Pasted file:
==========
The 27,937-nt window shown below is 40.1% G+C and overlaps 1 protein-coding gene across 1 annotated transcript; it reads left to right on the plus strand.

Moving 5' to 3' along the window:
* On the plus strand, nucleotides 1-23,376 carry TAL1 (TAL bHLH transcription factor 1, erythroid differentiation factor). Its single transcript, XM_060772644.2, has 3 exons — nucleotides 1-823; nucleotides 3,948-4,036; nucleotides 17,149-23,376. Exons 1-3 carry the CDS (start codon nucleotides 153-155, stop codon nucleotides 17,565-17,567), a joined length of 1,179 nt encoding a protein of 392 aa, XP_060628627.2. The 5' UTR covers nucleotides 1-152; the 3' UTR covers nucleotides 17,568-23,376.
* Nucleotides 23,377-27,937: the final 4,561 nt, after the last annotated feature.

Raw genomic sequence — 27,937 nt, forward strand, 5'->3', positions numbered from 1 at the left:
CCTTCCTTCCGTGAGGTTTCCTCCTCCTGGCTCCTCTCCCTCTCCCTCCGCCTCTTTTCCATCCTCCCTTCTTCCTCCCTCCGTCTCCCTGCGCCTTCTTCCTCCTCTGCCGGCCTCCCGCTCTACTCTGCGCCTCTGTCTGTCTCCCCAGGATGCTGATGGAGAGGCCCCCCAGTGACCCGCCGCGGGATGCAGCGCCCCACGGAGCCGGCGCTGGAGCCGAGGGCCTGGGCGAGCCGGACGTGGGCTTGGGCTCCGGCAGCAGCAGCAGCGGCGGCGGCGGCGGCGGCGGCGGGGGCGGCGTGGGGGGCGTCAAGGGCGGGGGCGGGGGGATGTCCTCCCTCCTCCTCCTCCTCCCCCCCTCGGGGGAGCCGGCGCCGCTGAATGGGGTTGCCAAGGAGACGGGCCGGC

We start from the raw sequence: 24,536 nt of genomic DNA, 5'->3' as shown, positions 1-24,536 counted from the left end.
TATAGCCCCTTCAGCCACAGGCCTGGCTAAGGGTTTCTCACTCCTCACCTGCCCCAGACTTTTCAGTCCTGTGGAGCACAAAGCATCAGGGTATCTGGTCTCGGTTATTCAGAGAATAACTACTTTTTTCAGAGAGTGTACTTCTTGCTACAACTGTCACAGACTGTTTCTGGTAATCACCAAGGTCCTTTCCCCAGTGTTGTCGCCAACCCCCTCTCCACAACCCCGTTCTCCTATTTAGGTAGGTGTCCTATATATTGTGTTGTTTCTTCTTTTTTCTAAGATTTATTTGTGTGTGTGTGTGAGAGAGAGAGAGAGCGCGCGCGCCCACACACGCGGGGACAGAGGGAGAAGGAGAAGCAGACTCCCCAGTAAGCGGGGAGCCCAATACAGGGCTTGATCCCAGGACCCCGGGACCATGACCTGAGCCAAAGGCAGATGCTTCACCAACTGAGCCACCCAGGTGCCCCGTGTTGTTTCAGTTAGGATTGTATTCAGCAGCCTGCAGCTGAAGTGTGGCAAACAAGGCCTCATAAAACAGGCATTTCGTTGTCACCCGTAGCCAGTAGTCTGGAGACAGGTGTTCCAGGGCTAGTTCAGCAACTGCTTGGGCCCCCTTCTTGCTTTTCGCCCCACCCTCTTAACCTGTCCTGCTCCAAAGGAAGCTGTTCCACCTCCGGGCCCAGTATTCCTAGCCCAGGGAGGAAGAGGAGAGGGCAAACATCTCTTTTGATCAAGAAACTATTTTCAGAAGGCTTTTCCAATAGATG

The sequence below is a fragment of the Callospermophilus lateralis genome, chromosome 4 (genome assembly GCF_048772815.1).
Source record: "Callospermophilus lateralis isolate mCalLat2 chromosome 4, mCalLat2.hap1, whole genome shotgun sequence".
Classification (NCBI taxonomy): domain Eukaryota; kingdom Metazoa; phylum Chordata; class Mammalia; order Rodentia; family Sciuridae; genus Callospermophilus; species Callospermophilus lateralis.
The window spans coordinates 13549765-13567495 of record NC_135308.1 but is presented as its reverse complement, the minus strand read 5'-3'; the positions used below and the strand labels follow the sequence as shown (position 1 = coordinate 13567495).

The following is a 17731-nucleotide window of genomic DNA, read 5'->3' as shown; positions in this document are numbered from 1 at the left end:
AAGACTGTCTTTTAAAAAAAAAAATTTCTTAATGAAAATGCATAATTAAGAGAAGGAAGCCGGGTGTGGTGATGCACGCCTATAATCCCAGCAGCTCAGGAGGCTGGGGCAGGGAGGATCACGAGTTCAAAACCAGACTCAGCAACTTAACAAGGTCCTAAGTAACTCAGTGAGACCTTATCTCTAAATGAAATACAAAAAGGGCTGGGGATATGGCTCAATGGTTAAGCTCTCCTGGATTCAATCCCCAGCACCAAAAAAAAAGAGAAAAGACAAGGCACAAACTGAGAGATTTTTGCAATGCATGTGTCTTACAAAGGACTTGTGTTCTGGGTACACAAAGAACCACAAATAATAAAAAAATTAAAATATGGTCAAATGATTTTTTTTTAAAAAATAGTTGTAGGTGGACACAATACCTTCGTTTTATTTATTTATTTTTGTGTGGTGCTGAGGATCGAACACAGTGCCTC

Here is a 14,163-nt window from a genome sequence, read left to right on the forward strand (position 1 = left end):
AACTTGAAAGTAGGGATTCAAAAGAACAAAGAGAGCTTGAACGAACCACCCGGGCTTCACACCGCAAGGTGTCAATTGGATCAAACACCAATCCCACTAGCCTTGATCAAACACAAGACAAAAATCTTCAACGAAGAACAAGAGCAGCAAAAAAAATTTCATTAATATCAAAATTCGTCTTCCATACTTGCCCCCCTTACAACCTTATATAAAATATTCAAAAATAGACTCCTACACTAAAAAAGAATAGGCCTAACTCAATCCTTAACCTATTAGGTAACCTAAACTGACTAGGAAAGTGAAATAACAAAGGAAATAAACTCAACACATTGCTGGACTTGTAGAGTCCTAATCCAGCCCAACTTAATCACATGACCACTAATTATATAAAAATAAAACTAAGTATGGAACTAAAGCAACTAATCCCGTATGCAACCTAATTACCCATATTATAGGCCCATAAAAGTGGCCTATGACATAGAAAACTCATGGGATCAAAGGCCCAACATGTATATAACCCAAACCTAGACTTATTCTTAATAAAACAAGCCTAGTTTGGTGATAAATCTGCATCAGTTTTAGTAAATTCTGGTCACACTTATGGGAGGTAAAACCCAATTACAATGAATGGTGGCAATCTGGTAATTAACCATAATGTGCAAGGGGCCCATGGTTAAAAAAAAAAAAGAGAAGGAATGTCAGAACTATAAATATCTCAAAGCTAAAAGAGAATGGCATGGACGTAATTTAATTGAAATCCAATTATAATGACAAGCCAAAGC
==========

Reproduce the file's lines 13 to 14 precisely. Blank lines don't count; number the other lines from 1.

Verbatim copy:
The following is a 17731-nucleotide window of genomic DNA, read 5'->3' as shown; positions in this document are numbered from 1 at the left end:
AAGACTGTCTTTTAAAAAAAAAAATTTCTTAATGAAAATGCATAATTAAGAGAAGGAAGCCGGGTGTGGTGATGCACGCCTATAATCCCAGCAGCTCAGGAGGCTGGGGCAGGGAGGATCACGAGTTCAAAACCAGACTCAGCAACTTAACAAGGTCCTAAGTAACTCAGTGAGACCTTATCTCTAAATGAAATACAAAAAGGGCTGGGGATATGGCTCAATGGTTAAGCTCTCCTGGATTCAATCCCCAGCACCAAAAAAAAAGAGAAAAGACAAGGCACAAACTGAGAGATTTTTGCAATGCATGTGTCTTACAAAGGACTTGTGTTCTGGGTACACAAAGAACCACAAATAATAAAAAAATTAAAATATGGTCAAATGATTTTTTTTTAAAAAATAGTTGTAGGTGGACACAATACCTTCGTTTTATTTATTTATTTTTGTGTGGTGCTGAGGATCGAACACAGTGCCTC